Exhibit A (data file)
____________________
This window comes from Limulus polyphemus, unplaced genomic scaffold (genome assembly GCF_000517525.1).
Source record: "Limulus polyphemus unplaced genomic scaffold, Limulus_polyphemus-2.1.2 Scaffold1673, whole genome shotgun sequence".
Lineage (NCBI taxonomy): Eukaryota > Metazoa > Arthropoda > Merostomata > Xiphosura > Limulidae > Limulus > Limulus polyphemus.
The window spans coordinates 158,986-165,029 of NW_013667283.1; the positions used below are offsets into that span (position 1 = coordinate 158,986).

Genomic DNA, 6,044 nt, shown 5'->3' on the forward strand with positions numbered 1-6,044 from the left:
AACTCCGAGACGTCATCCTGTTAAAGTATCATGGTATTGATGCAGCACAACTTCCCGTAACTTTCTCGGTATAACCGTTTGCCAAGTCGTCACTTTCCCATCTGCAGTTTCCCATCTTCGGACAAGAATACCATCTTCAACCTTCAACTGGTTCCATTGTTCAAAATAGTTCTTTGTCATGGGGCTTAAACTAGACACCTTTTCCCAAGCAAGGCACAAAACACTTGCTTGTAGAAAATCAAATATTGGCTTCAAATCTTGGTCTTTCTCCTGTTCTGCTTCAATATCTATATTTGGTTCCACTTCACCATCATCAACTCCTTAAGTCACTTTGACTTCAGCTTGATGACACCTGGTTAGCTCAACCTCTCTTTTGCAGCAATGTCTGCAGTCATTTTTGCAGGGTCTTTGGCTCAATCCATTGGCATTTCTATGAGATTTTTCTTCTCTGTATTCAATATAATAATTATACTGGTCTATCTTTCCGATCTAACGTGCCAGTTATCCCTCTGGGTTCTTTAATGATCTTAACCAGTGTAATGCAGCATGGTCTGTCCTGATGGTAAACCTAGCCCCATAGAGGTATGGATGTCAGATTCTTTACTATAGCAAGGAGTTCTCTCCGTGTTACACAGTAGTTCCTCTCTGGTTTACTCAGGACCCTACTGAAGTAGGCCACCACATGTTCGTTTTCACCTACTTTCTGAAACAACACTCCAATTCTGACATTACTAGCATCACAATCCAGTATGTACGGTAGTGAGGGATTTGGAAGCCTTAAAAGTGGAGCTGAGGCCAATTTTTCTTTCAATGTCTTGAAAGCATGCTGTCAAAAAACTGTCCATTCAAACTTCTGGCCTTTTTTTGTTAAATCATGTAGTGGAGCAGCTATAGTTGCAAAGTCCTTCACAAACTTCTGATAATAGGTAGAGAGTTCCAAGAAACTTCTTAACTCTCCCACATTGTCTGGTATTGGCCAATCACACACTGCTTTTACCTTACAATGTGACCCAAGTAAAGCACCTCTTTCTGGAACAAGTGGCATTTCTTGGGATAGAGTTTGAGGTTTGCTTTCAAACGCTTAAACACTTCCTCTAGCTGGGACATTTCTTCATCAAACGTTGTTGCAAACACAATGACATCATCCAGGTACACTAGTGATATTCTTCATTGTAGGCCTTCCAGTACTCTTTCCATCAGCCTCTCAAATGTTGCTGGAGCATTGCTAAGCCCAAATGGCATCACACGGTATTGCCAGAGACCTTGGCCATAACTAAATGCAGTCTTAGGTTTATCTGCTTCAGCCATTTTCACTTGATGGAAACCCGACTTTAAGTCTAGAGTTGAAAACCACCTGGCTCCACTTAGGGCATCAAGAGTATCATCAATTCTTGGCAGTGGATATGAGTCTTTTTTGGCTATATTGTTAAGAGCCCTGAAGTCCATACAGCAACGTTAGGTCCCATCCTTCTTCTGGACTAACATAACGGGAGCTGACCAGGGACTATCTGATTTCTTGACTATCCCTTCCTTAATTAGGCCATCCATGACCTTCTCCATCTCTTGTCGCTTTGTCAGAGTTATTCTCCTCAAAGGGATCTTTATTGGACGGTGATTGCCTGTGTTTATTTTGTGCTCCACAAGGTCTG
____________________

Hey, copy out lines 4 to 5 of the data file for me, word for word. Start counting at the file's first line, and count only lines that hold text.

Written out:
The window spans coordinates 158,986-165,029 of NW_013667283.1; the positions used below are offsets into that span (position 1 = coordinate 158,986).

Genomic DNA, 6,044 nt, shown 5'->3' on the forward strand with positions numbered 1-6,044 from the left: